str.push_back(alphanum[rand() % size]);
}

int main(int argc, char* argv[])
{
    using namespace CryptoPP;

    ////////////////////////// Part 0 //////////////////////////

    // Deterministic
    std::srand(0);

    std::string s1, s2, s3, r;
    const size_t size = 1024*16+1;

    random_string(s1, size);
    random_string(s2, size);

    // Concatenate for verification
    s3 = s1 + s2;

    // Write s2 to file
    StringSource(s2, true, new FileSink("test.dat"));

    // Hashing, resets after use
    SHA1 hash;

    // Printing hex encoded string to std::cout
    HexEncoder hex(new FileSink(std::cout));

    ////////////////////////// Part 1 //////////////////////////

    r.clear();
    StringSource ss1(s1, true, new HashFilter(hash, new StringSink(r)));

    std::cout << "s1: ";
    hex.Put((const byte*)r.data(), r.size());
    std::cout << std::endl;

    r.clear();
    StringSource ss2(s2, true, new HashFilter(hash, new StringSink(r)));

    std::cout << "s2: ";
    hex.Put((const byte*)r.data(), r.size());
    std::cout << std::endl;

    r.clear();
    StringSource ss3(s3, true, new HashFilter(hash, new StringSink(r)));

    std::cout << "s3: ";
    hex.Put((const byte*)r.data(), r.size());
    std::cout << std::endl;

    ////////////////////////// Part 2 //////////////////////////

    r.clear();
    StringSource ss4(s1, false);
    StringSource ss5(s2, false);

    HashFilter hf1(hash, new StringSink(r));

    ss4.Attach(new Redirector(hf1));
    ss4.Pump(LWORD_MAX);
    ss4.Detach();

    ss5.Attach(new Redirector(hf1));
    ss5.Pump(LWORD_MAX);
    ss5.Detach();

    hf1.MessageEnd();

    std::cout << "s1 + s2: ";
    hex.Put((const byte*)r.data(), r.size());
    std::cout << std::endl;

    ////////////////////////// Part 3 //////////////////////////

    r.clear();
    StringSource ss6(s1, false);
    FileSource fs1("test.dat", false);

    HashFilter hf2(hash, new StringSink(r));

    ss6.Attach(new Redirector(hf2));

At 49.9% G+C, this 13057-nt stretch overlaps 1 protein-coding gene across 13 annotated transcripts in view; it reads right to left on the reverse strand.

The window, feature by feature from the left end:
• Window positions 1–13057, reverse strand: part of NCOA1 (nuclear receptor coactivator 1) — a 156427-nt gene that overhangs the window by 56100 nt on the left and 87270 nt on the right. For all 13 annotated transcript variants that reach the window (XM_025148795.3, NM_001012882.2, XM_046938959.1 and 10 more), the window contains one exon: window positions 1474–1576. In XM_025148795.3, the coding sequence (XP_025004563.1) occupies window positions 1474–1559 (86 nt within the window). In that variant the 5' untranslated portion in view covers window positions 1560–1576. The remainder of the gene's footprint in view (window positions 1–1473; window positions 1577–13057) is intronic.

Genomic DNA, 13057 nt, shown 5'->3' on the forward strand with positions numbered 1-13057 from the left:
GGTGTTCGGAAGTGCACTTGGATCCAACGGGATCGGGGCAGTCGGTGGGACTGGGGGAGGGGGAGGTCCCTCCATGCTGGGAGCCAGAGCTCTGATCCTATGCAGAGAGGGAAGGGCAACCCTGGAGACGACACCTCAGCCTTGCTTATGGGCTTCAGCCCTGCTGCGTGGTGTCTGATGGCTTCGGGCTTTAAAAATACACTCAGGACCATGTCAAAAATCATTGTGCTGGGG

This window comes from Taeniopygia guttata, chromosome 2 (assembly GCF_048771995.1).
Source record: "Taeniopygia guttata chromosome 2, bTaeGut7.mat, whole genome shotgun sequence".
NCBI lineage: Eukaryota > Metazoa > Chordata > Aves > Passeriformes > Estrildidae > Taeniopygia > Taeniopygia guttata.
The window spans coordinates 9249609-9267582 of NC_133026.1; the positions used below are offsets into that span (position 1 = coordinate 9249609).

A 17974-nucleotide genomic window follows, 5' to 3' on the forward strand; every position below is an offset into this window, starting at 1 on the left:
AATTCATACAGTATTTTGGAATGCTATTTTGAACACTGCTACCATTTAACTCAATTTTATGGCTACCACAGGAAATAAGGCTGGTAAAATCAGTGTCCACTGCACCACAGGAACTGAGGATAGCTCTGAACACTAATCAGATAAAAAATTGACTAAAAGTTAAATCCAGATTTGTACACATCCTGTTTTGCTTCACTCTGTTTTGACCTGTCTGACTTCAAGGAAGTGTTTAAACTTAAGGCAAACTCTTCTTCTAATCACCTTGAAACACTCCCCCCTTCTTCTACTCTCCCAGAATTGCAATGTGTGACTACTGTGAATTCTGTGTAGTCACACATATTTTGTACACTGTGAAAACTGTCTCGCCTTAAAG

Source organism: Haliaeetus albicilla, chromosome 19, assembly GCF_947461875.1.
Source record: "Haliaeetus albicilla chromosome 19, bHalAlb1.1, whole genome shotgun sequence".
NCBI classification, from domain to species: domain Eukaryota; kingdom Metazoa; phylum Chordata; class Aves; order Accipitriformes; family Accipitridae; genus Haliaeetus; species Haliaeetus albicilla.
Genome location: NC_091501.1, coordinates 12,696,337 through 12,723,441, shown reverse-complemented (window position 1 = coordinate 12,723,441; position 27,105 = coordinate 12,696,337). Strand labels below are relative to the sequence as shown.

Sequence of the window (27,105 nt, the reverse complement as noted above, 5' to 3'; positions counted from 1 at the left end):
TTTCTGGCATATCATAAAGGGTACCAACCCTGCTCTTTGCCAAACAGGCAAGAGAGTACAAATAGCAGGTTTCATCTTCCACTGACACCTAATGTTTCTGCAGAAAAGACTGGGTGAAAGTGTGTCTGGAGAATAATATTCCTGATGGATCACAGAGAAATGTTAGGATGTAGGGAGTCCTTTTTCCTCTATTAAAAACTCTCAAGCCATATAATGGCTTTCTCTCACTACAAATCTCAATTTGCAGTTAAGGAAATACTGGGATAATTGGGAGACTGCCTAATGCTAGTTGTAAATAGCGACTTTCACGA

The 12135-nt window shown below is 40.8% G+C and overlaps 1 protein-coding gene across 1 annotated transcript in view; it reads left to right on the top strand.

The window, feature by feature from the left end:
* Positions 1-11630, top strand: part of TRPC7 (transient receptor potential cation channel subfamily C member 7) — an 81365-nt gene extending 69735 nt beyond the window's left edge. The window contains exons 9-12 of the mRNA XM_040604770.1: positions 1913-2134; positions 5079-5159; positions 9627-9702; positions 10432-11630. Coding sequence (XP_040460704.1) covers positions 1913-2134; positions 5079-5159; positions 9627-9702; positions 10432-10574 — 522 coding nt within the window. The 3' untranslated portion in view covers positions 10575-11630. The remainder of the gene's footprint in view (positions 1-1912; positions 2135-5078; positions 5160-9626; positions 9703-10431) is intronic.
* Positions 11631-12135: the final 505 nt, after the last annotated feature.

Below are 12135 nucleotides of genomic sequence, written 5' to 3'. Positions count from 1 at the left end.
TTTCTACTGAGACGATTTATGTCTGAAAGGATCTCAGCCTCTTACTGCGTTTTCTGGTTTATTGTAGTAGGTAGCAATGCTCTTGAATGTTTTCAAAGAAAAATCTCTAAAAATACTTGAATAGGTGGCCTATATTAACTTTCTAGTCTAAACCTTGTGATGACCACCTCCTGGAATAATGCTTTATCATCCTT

ss6.Pump(LWORD_MAX);
    ss6.Detach();

    fs1.Attach(new Redirector(hf2));
    fs1.Pump(LWORD_MAX);
    fs1.Detach();

    hf2.MessageEnd();

    std::cout << "s1 + s2 (file): ";
    hex.Put((const byte*)r.data(), r.size());
    std::cout << std::endl;

    return 0;
}

And:

$ g++ test.cxx ./libcryptopp.a -o test.exe
$ ./test.exe
s1: 45503354F9BC56C9B5B61276375A4C60F83A2F01
s2: 6A3AD5B683DE7CA57F07E8099268A8BC80FA200B
s3: BFC1882CEB24697A2B34D7CF8B95604B7109F28D
s1 + s2: BFC1882CEB24697A2B34D7CF8B95604B7109F28D
s1 + s2 (file): BFC1882CEB24697A2B34D7CF8B95604B7109F28D

Here's a class that may ease your pain. It brings together the concepts above in a MultipleSources class. MultipleSources is only a partial implementation of the Source interface, but it should have all the pieces you need.

class MultipleSources
{
public:
    MultipleSources(std::vector<Source*>& source, Filter& filter)
    : m_s(source), m_f(filter)
    {
    }

    void Pump(lword pumpMax, bool messageEnd)
    {
        for (size_t i=0; pumpMax && i<m_s.size(); ++i)
        {
            lword n = pumpMax;
            m_s[i]->Attach(new Redirector(m_f));            
            m_s[i]->Pump2(n);
            m_s[i]->Detach();
            pumpMax -= n;
        }

        if (messageEnd)
            m_f.MessageEnd();
    }

    void PumpAll()
    {
        for (size_t i=0; i<m_s.size(); ++i)
        {
            m_s[i]->Attach(new Redirector(m_f));
            m_s[i]->Pump(LWORD_MAX);
            m_s[i]->Detach();
        }

        m_f.MessageEnd();
    }

private:
    std::vector<Source*>& m_s;
    Filter &m_f;
};

You would call it like so:

StringSource ss(s1, false);
FileSource fs("test.dat", false);
HashFilter hf(hash, new StringSink(r));

std::vector<Source*> srcs;
srcs.push_back(&ss);
srcs.push_back(&fs);

MultipleSources ms(srcs, hf);
ms.Pump(LWORD_MAX, false);

hf.MessageEnd();

Or you can use PumpAll and get the same result, but you don't call hf.MessageEnd(); in this case because PumpAll signals the end of the message.

MultipleSources ms(srcs, hf);
ms.PumpAll();
  • amazing work! I think this perfectly answers my question... Thank you very much – xmoex Oct 28 '18 at 11:33